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Practical Computer Advice
from Martin Kadansky

Volume 9 Issue 2
February 2015
I Sent an Email, Did It Arrive? Did They Read It?

Email is great tool for communicating with other people, but after sending a message have you ever wondered:
  • Did my email arrive in their Inbox?
  • Did they read it?
High-tech waste of time: Requesting Delivery (or Return) receipts and Read receipts
A small number of email programs, including Microsoft Outlook, Google Apps (the commercial version of Gmail), Thunderbird, and a few others have two functions that sound like they will provide exactly this information:
  • To find out whether your email arrived, your email program may permit you to add a request for a Delivery receipt (or Return receipt) to the message you're about to send. This inserts a "Return-Receipt-To: martin@kadansky.com" (i.e., your email address) header into your email.
  • To be notified when they read it, you may also be able to add a request for a Read receipt to your message. This inserts a "Disposition-Notification-To: martin@kadansky.com" header.
These sound like just the right approach: When you send an email message, you can ask your recipient's email program (or server) to send you a little mechanically-generated message ("receipt") to notify you when each of these things occurs.

  • These are only requests, and many email programs and servers don't recognize or support them.
  • Those programs that do support them usually ask the user (your recipient) to confirm before sending a receipt back to you. Many users will not only refuse permission, they may also find it irritating or creepy to be asked.
  • Even if your recipient's email software tries to send you a receipt, some corporate email servers may block it from going out.
  • Even if you get a receipt back, it may have come from the recipient's email server (not from the recipient's own email software), so it may be a false or premature report.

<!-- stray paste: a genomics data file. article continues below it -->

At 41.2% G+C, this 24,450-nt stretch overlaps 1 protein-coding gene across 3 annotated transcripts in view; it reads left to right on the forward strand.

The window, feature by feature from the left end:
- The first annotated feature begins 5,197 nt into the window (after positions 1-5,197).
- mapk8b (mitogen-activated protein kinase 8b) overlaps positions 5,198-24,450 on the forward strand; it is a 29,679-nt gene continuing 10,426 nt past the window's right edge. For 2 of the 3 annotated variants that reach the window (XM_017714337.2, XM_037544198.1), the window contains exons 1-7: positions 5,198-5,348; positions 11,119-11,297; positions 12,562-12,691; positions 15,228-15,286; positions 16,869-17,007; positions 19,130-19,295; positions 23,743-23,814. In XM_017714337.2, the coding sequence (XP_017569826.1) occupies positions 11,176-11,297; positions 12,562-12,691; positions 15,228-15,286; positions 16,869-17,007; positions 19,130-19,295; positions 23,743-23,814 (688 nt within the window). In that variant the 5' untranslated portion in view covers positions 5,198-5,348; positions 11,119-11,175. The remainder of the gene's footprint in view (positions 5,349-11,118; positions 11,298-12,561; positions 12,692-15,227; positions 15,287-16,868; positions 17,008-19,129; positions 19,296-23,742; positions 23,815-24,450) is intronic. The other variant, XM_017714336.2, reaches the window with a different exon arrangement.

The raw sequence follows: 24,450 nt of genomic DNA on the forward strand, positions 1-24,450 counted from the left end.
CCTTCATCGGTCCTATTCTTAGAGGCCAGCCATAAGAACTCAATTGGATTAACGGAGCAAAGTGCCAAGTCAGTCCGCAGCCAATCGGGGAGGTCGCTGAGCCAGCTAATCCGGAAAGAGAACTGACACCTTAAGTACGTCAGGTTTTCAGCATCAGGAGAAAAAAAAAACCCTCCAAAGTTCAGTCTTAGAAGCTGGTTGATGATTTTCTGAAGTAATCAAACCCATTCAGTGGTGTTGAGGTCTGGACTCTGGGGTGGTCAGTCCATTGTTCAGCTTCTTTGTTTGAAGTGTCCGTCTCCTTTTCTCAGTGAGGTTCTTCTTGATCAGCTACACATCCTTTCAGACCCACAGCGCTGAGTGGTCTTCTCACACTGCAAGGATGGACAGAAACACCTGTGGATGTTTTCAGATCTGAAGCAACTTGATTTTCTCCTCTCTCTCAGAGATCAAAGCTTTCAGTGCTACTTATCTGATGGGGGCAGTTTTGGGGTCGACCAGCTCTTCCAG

• Even if you get a Read receipt, it may only mean that your message was displayed on your recipient's screen (perhaps just for a moment or by accident), not that they actually read it.
So unless both you and your recipient are in the same corporate environment that supports them, even if your email program lets you request such receipts, doing so is probably a waste of your time.

Low-tech approach: Forget the technology, connect with the person
Here's one technique that will help get you this information, and you can do this with any email program on any computer or smartphone or tablet:

Near the end of the body of the message you're about to send, write this:

"Please send me a reply so I'll know that you got this."

or this:

"Kindly send me a reply so I'll know that you received this."

or whatever variation fits your style. Make it stand out by putting blank lines both before and after it.

Consider also putting something brief in the Subject field, e.g., "Subject: Please confirm - Meeting time changed" in addition to a request for a reply in the Body of the message.

I guarantee that this will work some of the time, maybe even most of the time.

Don't use this in every email you send, only when your message is important enough that you need the other person to acknowledge it.

And here's another technique that often gets forgotten amid all the technology: If the issue in the email that you sent is important enough, after an appropriate period of time, call the person on the phone to follow up.

Where to go from here
How to contact me:
email: martin@kadansky.com
phone: (617) 484-6657
web: http://www.kadansky.com

On a regular basis I write about real issues faced by typical computer users. To subscribe to this newsletter, please send an email to martin@kadansky.com and I'll add you to the list, or visit http://www.kadansky.com/newsletter

Did you miss a previous issue? You can find it in my newsletter archive: http://www.kadansky.com/newsletter

Your privacy is important to me. I do not share my newsletter mailing list with anyone else, nor do I rent it out.

Copyright (C) 2015 Kadansky Consulting, Inc. All rights reserved.

I love helping people learn how to use their computers better! Like a "computer driving instructor," I work 1-on-1 with small business owners and individuals to help them find a more productive and successful relationship with their computers and other high-tech gadgets.

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